Social Media, Shampoo and the “False Truth Bubble”
Josh, a brand manager with 5 years of experience in marketing walked into his boss Anne’s office with a big smile. He wanted to be the first to tell her the good news. The FB campaign for Frendzz (their shampoo) had generated unprecedented “likes”. Since the campaign started one-week back Frendzz had more likes than any other shampoo brand. Other, bigger shampoo brands had been active on FB but none had anywhere near the number of likes that Frendzz campaign achieved. The campaign had a lot of “shares” too. This was very preliminary information coming in from their newly appointed digital agency. Anne was excited, the brand needed some good internal news and finally she had something to tell the management team. She ran into the CEOs office (her boss) and blurted out the millions of likes and shares the campaign had received. The CEO got further excited and grabbed the Supply Chain Head to see if they would have enough stock to meet this crazy demand about to be experienced by the brand that was #4 in the category and declining. All from one campaign. Next he called two of the board members about the new campaign and the millions of likes and thousands of shares it was delivering. The Supply Chain Head had rushed into the Raw Material Planner’s office and figured out they could move a few things quickly around and make enough shampoo but the shampoo bottle was outsourced to an outfit in Taiwan who worked on a 12 week fixed forecast. They were the biggest plastic packaging supplier in the world and ran a very tight ship. He made the call to Taiwan and figured out they could turn this around in 2 weeks though at a much, much higher cost. An urgent management meeting was called. Josh was busy trying to work out the estimated sales jump which they had not forecast. The sales head who was travelling down south to discuss a margin issue with a major customer was asked to jump on the next flight and head back. With 3 million likes on FB for the new campaign and over 100 thousand shares – the Frendzz campaign was about 20 times more successful than any of the bigger competitors. If the conventional ratios of awareness and engagement to trial were valid then Frendzz was soon to take over leadership of the category. At the management meeting it was decided to go ahead and make at least half the volume potential which was a substantial investment for the brand – “opportunities like this rarely come again” said the CEO. The sales manager was very excited and his key account team was asked to prepare small presentations to send / deliver to major customers advising them of this deluge of shoppers about to enter their stores for Frendzz. A few in the management team were already dreaming of the bonus they might get this year – this was godsend, just 2 months before the year end. They were going to smash the target. Josh and Anne were on a high. Anne, who normally never missed her Pilates classes on Tuesday and Thursday for anything related to work, simply refused to leave the office and wanted to be beside Josh as they went about working through the logistics of stock allocation by customer with the sales team. They were not going to have enough. It was a nice problem to have. 2 days later the digital agency head rang Anne and asked for an urgent meeting. Anne made sure there was some cake from the expensive artisan bakery next door to celebrate the success of the campaign. The agency head looked glum as he entered the meeting room. Anne, Josh and the CEO who liked cake were waiting, wanting to congratulate the digital agency. “We have a problem” said the agency head. “The ‘likes’ and ‘shares’ numbers are right but they are all coming from teenage boys between 13 and 17”. The core target for the campaign had been women between the ages of 18 and 30 with whom the campaign had only achieved 15 thousand likes. The model they used in the video campaign was a girl who looked about 25. She had gorgeous hair, a prerequisite to shampoo modelling, as well as a pretty face and flawless skin. She was also a YouTube gaming sensation with a lot of followers, mostly teenage boys. She played games online and communicated using sexual innuendo while doing so – that was her appeal on You Tube. No one in the organisation had heard of her until Frendzz hired her as the model for the video. And then once she shared the news about her Frendzz modelling gig with her subscribers – the likes on the FB campaign went through the roof. The teenage boys had seen her face and heard her talk while playing games, but in the video of the Frendzz campaign, she steps out of a shower in a tiny towel - which got the teenage boys excited leading to all the likes and shares. The campaign likes reached 4 million before eventually being suspended. Anne vanished back to Pilates and Josh wished he could have a ‘dislike’ button. Social media does provide instant analytics and creates the impression that engagement (liking/sharing/commenting) is possibly equal to an intention to buy. This, many campaigns have learnt the hard way, does not always happen in the FMCG world. However, two things have not changed: Consumers mostly do not like grocery shopping. Actually most find it the biggest waste of their weekend. Secondly, consumers / viewers don’t like ads of any kind, they know they have to put up with it to get something for free or cheap. On social media most consumers do not want to discuss eggs, shampoo, cleaners, bread etc. maybe the odd new flavour of confectionery at best. They would rather see what their friends are up to. But as you can see it does create “False Truth Bubbles” that deflate very fast using organisational energy as in the story above for potentially strange reasons, while others still halo over the organisation creating a direction which becomes detrimental to the brand. The benchmarks for ‘Impressions’ to ‘Likes’ to ‘Comments’ to ‘Shares’ to ‘Trial’ vary tremendously from category to segment to product life cycle to target audience. The variables are infinite and the social media advertising industry nascent. Still a lot of brands in the FMCG space suffer from herd mentality and end up running campaigns that do not deliver. Social media like TV advertising can build awareness and brand engagement if done well, however in FMCG the conversion to trial and retention is impacted by many other factors. Therefore, unless done in a controlled environment it is near impossible for social media campaigns to be able to isolate their impact on sales. In the meantime, make sure your brand is not haloed by a “False Truth Bubble”.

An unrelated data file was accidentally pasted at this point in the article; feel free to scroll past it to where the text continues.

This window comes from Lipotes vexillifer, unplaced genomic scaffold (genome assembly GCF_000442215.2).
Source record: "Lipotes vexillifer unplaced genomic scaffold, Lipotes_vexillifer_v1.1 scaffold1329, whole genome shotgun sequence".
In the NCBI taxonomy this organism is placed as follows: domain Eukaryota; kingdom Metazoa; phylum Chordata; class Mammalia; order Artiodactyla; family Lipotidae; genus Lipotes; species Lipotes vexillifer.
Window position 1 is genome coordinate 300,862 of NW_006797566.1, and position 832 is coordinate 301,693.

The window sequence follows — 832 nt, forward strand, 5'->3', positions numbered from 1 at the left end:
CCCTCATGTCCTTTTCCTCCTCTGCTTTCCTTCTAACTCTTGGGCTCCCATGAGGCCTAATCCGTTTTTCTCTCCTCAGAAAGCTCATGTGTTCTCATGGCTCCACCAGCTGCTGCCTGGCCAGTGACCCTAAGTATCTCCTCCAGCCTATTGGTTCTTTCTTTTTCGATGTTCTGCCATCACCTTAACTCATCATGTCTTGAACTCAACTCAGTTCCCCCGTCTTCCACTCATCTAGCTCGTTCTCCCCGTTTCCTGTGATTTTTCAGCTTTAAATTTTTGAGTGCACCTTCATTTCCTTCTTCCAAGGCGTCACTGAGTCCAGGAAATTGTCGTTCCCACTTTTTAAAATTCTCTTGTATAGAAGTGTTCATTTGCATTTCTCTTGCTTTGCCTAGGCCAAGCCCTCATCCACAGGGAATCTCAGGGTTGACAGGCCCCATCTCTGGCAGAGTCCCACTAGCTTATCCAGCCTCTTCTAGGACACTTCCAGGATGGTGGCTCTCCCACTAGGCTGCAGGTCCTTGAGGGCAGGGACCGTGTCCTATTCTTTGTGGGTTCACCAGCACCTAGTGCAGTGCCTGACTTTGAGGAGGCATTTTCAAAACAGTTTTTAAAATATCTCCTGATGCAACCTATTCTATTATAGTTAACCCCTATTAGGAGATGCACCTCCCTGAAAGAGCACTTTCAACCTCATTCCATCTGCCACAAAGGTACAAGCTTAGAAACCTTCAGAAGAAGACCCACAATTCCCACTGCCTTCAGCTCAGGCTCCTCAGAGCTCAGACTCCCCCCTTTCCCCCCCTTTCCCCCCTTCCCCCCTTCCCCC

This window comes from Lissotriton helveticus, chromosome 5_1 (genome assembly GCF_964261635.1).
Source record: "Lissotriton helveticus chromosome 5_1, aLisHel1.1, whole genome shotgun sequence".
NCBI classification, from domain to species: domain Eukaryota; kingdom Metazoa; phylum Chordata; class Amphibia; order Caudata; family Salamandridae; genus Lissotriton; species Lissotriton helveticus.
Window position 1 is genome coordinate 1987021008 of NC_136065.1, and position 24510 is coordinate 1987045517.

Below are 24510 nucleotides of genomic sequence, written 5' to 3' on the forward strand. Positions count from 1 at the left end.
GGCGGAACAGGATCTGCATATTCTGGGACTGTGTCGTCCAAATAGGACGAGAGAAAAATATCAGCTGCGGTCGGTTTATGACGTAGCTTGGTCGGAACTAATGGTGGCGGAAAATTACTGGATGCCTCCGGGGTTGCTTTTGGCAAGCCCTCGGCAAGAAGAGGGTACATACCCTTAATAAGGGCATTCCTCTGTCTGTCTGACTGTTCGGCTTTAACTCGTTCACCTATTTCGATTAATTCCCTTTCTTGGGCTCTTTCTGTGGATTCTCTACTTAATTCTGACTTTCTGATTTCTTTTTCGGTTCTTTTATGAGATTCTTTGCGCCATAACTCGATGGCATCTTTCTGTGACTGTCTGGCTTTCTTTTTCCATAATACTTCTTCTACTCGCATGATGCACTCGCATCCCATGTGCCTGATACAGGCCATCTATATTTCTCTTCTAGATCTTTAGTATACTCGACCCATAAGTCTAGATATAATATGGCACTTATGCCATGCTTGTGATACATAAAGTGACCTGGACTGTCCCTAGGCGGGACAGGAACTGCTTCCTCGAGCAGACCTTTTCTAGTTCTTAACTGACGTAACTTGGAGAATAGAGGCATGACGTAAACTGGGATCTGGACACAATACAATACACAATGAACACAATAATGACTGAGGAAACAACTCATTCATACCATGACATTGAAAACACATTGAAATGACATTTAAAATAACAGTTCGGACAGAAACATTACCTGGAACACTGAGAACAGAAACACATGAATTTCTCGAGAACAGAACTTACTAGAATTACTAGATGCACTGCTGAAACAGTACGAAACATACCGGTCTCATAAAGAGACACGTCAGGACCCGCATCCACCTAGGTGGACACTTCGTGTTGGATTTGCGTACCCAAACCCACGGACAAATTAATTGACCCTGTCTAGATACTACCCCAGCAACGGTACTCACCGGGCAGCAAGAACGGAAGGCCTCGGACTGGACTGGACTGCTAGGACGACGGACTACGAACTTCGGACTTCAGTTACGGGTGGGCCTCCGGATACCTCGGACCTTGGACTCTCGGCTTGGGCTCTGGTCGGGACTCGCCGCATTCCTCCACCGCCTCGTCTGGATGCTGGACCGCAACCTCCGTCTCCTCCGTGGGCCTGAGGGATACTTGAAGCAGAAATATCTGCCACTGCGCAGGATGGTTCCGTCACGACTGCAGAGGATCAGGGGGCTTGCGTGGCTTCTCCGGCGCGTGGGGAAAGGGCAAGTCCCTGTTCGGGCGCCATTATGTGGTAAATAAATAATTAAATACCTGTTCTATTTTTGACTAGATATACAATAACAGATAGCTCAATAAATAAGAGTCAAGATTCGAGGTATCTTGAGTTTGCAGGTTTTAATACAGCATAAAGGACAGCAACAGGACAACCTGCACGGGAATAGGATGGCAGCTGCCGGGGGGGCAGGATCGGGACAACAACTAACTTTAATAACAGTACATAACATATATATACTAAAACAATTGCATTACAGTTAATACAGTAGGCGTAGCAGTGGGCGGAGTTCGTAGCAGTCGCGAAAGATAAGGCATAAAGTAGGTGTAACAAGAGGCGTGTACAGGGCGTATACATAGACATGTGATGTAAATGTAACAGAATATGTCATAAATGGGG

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- The above is a work of fiction and any resemblance to you or people you know and work with is purely coincidental ☺
- This is an extract from a book that has been WIP for the last year